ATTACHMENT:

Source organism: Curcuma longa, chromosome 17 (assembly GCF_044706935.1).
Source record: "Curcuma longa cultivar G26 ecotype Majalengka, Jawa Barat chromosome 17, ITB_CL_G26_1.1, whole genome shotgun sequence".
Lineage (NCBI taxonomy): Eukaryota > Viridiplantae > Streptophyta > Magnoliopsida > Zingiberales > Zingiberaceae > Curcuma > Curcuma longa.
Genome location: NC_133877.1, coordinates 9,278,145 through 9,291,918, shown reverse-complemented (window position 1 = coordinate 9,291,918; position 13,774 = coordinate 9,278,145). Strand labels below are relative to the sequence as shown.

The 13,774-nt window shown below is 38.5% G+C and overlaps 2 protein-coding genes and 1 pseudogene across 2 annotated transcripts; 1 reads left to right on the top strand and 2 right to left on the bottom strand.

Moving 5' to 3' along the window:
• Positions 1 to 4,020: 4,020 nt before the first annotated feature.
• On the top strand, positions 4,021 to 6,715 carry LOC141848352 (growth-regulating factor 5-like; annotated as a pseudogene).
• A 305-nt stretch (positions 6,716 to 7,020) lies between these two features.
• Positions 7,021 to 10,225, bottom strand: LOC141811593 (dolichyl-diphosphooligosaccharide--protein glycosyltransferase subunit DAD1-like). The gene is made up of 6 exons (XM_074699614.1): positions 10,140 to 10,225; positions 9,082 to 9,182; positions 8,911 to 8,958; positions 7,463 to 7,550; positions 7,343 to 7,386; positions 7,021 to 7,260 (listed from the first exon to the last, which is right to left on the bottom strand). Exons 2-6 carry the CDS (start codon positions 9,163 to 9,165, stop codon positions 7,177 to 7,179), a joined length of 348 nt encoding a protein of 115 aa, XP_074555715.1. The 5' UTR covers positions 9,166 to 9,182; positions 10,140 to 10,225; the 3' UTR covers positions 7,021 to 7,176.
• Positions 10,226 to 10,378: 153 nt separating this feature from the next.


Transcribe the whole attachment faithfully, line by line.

Source organism: Curcuma longa, chromosome 17 (assembly GCF_044706935.1).
Source record: "Curcuma longa cultivar G26 ecotype Majalengka, Jawa Barat chromosome 17, ITB_CL_G26_1.1, whole genome shotgun sequence".
Lineage (NCBI taxonomy): Eukaryota > Viridiplantae > Streptophyta > Magnoliopsida > Zingiberales > Zingiberaceae > Curcuma > Curcuma longa.
Genome location: NC_133877.1, coordinates 9,278,145 through 9,291,918, shown reverse-complemented (window position 1 = coordinate 9,291,918; position 13,774 = coordinate 9,278,145). Strand labels below are relative to the sequence as shown.

The 13,774-nt window shown below is 38.5% G+C and overlaps 2 protein-coding genes and 1 pseudogene across 2 annotated transcripts; 1 reads left to right on the top strand and 2 right to left on the bottom strand.

Moving 5' to 3' along the window:
• Positions 1 to 4,020: 4,020 nt before the first annotated feature.
• On the top strand, positions 4,021 to 6,715 carry LOC141848352 (growth-regulating factor 5-like; annotated as a pseudogene).
• A 305-nt stretch (positions 6,716 to 7,020) lies between these two features.
• Positions 7,021 to 10,225, bottom strand: LOC141811593 (dolichyl-diphosphooligosaccharide--protein glycosyltransferase subunit DAD1-like). The gene is made up of 6 exons (XM_074699614.1): positions 10,140 to 10,225; positions 9,082 to 9,182; positions 8,911 to 8,958; positions 7,463 to 7,550; positions 7,343 to 7,386; positions 7,021 to 7,260 (listed from the first exon to the last, which is right to left on the bottom strand). Exons 2-6 carry the CDS (start codon positions 9,163 to 9,165, stop codon positions 7,177 to 7,179), a joined length of 348 nt encoding a protein of 115 aa, XP_074555715.1. The 5' UTR covers positions 9,166 to 9,182; positions 10,140 to 10,225; the 3' UTR covers positions 7,021 to 7,176.
• Positions 10,226 to 10,378: 153 nt separating this feature from the next.